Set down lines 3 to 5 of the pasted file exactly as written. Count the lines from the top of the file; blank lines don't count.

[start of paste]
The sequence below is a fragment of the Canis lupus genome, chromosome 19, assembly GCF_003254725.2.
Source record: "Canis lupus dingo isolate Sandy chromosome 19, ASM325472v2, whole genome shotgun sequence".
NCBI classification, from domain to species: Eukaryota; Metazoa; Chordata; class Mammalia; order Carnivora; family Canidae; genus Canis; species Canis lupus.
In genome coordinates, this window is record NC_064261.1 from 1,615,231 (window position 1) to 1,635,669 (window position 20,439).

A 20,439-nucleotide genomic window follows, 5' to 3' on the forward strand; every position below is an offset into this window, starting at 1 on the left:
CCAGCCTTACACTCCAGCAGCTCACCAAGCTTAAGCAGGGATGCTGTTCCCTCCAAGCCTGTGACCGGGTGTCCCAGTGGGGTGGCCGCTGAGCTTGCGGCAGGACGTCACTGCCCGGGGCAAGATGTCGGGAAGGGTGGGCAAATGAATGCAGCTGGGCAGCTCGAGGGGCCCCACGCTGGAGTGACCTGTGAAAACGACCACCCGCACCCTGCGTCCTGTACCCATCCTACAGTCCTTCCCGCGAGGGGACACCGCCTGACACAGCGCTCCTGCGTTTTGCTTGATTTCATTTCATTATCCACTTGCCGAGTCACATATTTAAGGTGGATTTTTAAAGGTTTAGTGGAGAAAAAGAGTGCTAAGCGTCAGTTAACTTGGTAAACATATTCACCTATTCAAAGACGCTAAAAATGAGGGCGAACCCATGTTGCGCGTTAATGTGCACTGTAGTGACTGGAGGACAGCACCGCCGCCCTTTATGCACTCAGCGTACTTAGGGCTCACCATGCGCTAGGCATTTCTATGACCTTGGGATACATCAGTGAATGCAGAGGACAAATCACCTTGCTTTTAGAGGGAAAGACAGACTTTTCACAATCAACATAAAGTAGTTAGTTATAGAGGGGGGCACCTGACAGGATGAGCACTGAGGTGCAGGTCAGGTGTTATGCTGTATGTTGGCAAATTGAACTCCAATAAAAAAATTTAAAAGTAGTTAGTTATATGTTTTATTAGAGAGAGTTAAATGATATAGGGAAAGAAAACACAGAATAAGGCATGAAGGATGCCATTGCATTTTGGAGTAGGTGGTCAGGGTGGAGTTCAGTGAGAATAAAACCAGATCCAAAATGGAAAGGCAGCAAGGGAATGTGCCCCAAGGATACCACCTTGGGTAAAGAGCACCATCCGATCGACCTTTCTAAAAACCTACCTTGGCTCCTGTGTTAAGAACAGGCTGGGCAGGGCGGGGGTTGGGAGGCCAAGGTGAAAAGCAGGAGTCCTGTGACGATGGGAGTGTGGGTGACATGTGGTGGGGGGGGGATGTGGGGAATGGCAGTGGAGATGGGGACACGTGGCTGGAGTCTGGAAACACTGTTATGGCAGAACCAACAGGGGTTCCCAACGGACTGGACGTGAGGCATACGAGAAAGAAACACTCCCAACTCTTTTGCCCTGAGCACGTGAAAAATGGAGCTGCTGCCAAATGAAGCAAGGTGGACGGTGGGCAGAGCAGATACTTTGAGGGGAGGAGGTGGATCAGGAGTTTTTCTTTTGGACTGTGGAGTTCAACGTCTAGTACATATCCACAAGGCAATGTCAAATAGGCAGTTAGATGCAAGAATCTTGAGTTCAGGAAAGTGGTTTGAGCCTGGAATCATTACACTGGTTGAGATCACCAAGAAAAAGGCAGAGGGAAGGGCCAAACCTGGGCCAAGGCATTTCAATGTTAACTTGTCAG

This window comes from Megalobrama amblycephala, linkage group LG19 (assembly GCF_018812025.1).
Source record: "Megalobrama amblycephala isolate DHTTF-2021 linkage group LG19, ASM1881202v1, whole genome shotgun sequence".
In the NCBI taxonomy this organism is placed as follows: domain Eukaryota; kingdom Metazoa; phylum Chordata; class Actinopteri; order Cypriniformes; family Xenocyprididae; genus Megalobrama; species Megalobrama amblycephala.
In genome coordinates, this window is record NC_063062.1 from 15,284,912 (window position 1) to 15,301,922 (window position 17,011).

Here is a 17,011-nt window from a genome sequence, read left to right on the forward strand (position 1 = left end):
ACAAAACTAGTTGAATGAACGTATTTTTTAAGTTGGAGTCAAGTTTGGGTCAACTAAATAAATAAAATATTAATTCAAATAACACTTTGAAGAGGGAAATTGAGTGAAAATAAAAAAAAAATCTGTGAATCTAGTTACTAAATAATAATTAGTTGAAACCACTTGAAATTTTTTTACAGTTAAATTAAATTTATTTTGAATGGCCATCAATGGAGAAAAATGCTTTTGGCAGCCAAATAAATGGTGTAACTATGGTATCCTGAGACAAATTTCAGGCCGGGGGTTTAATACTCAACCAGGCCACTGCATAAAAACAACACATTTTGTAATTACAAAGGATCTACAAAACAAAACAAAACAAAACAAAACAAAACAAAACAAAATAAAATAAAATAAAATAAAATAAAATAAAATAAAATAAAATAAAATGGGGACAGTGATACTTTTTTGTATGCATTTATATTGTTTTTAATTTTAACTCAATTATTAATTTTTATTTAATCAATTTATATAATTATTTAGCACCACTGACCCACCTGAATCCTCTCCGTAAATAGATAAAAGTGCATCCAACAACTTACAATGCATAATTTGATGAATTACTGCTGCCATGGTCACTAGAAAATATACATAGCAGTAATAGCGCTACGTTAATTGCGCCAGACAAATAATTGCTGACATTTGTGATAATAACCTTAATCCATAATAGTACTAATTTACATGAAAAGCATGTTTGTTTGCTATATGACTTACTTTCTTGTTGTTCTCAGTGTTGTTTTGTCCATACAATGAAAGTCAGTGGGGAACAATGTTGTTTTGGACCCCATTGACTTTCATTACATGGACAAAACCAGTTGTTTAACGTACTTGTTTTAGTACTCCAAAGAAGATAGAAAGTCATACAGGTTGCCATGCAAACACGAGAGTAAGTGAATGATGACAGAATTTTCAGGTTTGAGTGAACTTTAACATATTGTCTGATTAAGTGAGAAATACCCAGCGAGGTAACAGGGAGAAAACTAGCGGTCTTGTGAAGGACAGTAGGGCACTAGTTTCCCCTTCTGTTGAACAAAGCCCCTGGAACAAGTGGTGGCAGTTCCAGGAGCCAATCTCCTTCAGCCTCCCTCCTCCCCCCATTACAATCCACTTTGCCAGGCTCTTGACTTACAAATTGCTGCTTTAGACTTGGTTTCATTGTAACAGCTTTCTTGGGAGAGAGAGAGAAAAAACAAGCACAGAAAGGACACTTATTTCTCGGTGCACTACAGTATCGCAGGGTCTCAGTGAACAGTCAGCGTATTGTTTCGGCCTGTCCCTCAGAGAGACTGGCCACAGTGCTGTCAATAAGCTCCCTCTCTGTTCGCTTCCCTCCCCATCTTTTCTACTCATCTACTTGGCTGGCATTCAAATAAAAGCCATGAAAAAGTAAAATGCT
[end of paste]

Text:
NCBI classification, from domain to species: Eukaryota; Metazoa; Chordata; class Mammalia; order Carnivora; family Canidae; genus Canis; species Canis lupus.
In genome coordinates, this window is record NC_064261.1 from 1,615,231 (window position 1) to 1,635,669 (window position 20,439).

A 20,439-nucleotide genomic window follows, 5' to 3' on the forward strand; every position below is an offset into this window, starting at 1 on the left: